football Edit

A trip down memory lane

Note: I did this Memory Lane a few years ago, but now I have former Hawkeye great Jon Lazar as a resource, so I thought I would reprint the article and include a Q&A with Jon.

Somewhere in my house I have an empty 1970 era Pepsi bottle. I'm not crazy and I'm not alone.

The bottle commemorates the Hawkeyes' 12-10 victory in 1977 over the Cyclones in the first game of the series renewal.

A little backdrop to the series.

Iowa and Iowa State played their first game in 1894 with ISU winning 16-8 in Iowa City. The series ended briefly in 1920 with Iowa holding a 15-7 series lead.

According to a November 22 article in the Iowa City Press-Citizen, "Iowa has all to lose and nothing to gain in the battle with her sister institution."

The series was renewed in 1934 with ISU pounding Iowa 31-6. Prior to the game Iowa coach Ossie Salem stated that the two teams wouldn't be playing in 1935 but would be playing again in the near future.

The near future morphed into years and the two wouldn't meet on the gridiron again until 1977 in Iowa City.

Iowa State was coming off of an 8-3 season in 1976 and Earle Bruce and company were confident that another great season was in the offing.

Dexter Green was one of the most exciting running backs in the country and the Clones had a stout defense led by defensive linemen Mike Stensrud and Tom Randall and linebacker Tom Boskey.

ISU also brought with them a little confidence and attitude as evidenced by the "Beat Iowa" on their jerseys.

Iowa was coming off of the best year in the Bob Commings era. After consecutive 3-8 seasons, the Hawkeyes went 5-6 in 1976.

Unlike Iowa State, Iowa made its bones on a defense that was ranked third in the Big Ten in 1976. The Iowa defense was led by a stout linebacking corps of Dean Moore, Tom Rusk, and Andre Jackson.

So on September 17, 1977, an unstoppable force in cardinal and gold ran into Kinnick Stadium to face an immovable object in black and gold.

This time the immovable object would win.

Iowa State struck first on a long punt return for a touchdown. When a team known for its defense gets down 7-0, palms start to get sweaty…unless that team has a bullet known as Dennis Mosley.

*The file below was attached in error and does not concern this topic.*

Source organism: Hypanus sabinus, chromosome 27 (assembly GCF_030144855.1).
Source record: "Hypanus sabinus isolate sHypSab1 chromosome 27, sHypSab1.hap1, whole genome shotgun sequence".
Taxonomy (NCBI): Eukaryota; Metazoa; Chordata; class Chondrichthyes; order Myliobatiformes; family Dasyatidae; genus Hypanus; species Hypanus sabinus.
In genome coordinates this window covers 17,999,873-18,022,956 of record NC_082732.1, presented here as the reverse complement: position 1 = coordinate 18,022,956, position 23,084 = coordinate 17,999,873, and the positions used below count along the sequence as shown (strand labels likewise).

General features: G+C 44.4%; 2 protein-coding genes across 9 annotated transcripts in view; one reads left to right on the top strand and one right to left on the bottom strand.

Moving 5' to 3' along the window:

I remember sitting in my end zone seat and screaming as Mosley took off and became a black and gold dot screaming towards the ISU end zone on a 77-yard touchdown run. A missed extra point kept ISU on top until late in the first quarter when Iowa's Jon Lazar smashed into the end zone to give the Hawks a 12-7 lead.

If memory serves me right and it often doesn't, Iowa tried for the two point PAT and failed, so the scored stayed at 12-7 until ISU hit a field goal to cut the lead to 12-10.

After that the Iowa defense stiffened and time and time again turned away the Cyclone offense.

Late in the game, Iowa punter Dave Hosclaw nailed a long punt to pin ISU back to their 10-yard line. With less than a minute to go, Iowa State tried to drive into field goal range but failed. The Hawkeyes held and Kinnick was rocking with jubilant Iowa fans.

On this day, the immovable object had won. The only ISU touchdown had come on a special teams play. Iowa out gained Iowa State 192-96 and held the magnificent Dexter Green to only 46 yards on 21 carries.

Hawkeye fans were on top of the world, at least for one day.

Iowa would finish the year 5-6. A 34-14 loss to UCLA would be turned around by a forfeit.

Iowa State would regain its stride to finish 8-3 and play in the Peach Bowl.

But on that beautiful September day, the Hawkeyes were the champions of the state of Iowa.

Iowa's two deeps:

TE - Jim Swift 6'4", 235. Matt Petrzelka 6'6", 240

LT - Barry Tomasetti 6'3", 255, Aaron Leonard 6'2", 268

LG - Mike Mayer 6'2", 241, Lemuel Grayson 6'3", 217

C - Jim Hilgenberg 6'2", 230, Mark Callaghan 5'11", 224

RG - Doug Benschoter 6'3", 256, John Rushton 6'2", 230

RT - Sam Palladino 6'2", 255, Jeff DeVilder 6'3", 240

SE - Mike Brady 5'10", 180, Brad Reid 5'11", 170 (Go Linn-Mar!!)

QB - Bob Commings, Jr. 6'1", 195, Jeff Green 6'0" 183/ Pete Gales 6'3", 165

TB - Ernie Sheeler 6'0", 192, Dennis Mosley 5'9", 175/ Tom Renn 5'9", 182

FB - Jon Lazar 6'1", 210, Jim Arkeilpane 6'0", 214

WB - Jesse Cook 5'11", 160, Chris Mackey 5'11", 183

PK - Scott Schilling 6'0", 220

LE - Steve Wagner 6'3", 220, Darrell Hobbs 6'6", 249

LT - Joe Willis 6'4", 264, Joe Stephenson 6'5", 235

RT - Joe Hufford 6'2", 238, John Harty 6'6", 260

RE - Steve Vazquez 6'2", 235, Jim Molini 6'4", 225

LLB - Dean Moore 6'2" 210, Gene Holtorf 6'2", 210

MLB - Tom Rusk 6'2", 232, Tim Gutshall 6'), 197

RLB - Andre Jackson 6'0", 195, Leven Weiss 6'3", 205

CB - Rod Sears 6'0", 185, Mario Pace 6'0", 172

SS - Cedric Shaw 6'0", 190, Shanty Burks 6'0", 185

FS - Dave Becker 6'2", 188, Cedric Shaw 6'0", 190

CB - Roger Stech 6'0", 185, Chuck Sodergren 6'2", 193

P - Dave Hosclaw 6'2", 193.

Iowa State's two deeps:

TE - Guy Preston 6'7", 206, Mickey Leafblad 6'4", 220

LT - Dick Cuvelier 6'3", 266, Tom Stonerook 6'2", 233

LG - Maek Boehm 6'1", 230, Al Grissinger 6'4", 244

C - Denny Engel 6'0", 206, Dave Rom 6'1", 236

RG - Kevin Cunningham 6'4", 248, Jim Wilson 6'1", 227